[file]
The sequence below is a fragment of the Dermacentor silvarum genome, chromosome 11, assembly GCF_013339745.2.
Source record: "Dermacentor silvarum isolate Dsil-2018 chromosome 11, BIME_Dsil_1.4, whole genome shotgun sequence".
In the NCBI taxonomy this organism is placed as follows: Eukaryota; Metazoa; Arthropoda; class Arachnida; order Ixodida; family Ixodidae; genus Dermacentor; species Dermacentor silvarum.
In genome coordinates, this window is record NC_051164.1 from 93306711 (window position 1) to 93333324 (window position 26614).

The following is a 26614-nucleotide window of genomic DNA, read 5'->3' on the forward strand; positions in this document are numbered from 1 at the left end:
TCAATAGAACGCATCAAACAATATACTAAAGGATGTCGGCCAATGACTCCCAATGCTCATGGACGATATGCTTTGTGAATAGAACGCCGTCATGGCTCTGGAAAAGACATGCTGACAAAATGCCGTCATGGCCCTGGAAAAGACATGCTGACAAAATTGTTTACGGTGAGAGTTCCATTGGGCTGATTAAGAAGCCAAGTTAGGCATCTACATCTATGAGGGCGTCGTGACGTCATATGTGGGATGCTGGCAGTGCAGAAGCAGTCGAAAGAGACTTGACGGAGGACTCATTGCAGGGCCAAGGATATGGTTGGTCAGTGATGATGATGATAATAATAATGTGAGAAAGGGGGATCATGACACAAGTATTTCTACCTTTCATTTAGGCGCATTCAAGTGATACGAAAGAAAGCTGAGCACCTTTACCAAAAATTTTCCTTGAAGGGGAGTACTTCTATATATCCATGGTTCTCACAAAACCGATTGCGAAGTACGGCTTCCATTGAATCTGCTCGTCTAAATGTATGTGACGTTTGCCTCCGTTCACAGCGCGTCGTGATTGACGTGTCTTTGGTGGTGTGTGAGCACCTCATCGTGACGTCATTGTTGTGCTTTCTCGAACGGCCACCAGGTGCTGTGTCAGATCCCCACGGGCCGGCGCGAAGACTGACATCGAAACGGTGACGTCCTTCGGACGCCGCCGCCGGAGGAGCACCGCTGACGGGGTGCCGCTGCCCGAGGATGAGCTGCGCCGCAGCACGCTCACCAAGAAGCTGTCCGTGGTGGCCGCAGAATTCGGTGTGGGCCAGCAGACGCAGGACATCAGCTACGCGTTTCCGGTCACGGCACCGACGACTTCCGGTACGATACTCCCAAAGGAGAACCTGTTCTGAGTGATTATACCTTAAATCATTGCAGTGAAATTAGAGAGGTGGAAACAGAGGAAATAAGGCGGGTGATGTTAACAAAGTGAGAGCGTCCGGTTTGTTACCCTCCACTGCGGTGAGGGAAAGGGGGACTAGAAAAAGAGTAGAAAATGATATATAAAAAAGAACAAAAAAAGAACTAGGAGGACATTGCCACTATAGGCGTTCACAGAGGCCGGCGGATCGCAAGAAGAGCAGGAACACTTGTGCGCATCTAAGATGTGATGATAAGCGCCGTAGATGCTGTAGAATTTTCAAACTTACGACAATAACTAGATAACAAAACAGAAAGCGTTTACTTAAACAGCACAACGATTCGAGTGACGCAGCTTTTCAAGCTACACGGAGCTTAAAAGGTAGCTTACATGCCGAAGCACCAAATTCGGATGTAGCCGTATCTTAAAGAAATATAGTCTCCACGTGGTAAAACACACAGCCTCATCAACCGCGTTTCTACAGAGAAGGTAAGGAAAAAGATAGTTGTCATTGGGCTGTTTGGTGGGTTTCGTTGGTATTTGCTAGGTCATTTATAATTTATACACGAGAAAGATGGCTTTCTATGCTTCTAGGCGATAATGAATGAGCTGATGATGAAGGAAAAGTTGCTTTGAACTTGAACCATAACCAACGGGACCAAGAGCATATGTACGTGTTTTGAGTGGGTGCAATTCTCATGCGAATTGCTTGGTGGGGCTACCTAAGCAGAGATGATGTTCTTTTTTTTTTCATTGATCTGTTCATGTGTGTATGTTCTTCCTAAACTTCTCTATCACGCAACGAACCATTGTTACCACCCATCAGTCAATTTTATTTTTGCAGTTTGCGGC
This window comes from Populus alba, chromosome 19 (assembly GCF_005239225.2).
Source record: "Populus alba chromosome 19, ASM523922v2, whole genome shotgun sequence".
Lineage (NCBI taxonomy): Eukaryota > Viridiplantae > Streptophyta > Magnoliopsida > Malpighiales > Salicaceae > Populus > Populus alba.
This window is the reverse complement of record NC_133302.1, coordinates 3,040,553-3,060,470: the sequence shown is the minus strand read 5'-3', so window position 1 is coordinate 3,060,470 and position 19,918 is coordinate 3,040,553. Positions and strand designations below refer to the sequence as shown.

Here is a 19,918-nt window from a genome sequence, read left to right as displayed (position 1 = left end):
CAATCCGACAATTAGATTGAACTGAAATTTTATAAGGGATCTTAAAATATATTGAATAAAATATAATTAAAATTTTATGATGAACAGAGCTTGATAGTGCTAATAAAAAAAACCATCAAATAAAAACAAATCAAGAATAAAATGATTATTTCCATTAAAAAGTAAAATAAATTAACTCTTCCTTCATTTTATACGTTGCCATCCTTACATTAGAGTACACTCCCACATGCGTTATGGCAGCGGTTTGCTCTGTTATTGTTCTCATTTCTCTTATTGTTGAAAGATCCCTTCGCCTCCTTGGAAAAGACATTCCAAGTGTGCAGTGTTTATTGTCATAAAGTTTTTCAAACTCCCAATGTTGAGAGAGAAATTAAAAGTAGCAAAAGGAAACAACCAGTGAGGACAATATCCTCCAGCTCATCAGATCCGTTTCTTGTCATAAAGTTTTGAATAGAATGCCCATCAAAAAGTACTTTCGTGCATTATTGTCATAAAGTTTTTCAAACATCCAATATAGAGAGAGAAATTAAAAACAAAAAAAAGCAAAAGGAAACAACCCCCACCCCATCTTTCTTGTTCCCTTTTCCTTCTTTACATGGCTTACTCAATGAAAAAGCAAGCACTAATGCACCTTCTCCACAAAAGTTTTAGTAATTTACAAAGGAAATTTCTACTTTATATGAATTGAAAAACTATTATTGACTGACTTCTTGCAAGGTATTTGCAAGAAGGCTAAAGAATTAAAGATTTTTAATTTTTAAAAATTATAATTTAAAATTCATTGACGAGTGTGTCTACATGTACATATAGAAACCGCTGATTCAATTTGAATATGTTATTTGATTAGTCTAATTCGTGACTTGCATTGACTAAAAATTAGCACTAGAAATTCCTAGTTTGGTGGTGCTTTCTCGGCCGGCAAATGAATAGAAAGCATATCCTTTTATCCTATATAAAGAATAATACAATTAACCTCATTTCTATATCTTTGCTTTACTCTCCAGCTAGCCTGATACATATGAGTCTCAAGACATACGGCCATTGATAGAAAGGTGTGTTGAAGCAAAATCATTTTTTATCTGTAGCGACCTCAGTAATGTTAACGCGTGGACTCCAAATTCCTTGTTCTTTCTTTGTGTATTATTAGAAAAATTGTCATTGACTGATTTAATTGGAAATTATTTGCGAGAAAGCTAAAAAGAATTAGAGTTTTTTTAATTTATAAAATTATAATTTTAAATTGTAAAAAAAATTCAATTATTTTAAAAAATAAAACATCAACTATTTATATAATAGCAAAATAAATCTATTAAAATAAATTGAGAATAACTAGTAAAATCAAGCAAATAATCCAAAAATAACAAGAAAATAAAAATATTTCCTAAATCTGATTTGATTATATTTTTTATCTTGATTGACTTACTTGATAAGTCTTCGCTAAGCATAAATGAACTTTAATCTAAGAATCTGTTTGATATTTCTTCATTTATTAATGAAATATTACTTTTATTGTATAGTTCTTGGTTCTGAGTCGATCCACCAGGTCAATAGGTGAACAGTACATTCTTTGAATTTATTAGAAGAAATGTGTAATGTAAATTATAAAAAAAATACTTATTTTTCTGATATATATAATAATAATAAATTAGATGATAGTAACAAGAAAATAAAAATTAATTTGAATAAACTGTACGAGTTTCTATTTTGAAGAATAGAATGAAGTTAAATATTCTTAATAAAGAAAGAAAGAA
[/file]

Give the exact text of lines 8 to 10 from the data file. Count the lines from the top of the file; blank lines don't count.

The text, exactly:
Source record: "Populus alba chromosome 19, ASM523922v2, whole genome shotgun sequence".
Lineage (NCBI taxonomy): Eukaryota > Viridiplantae > Streptophyta > Magnoliopsida > Malpighiales > Salicaceae > Populus > Populus alba.
This window is the reverse complement of record NC_133302.1, coordinates 3,040,553-3,060,470: the sequence shown is the minus strand read 5'-3', so window position 1 is coordinate 3,060,470 and position 19,918 is coordinate 3,040,553. Positions and strand designations below refer to the sequence as shown.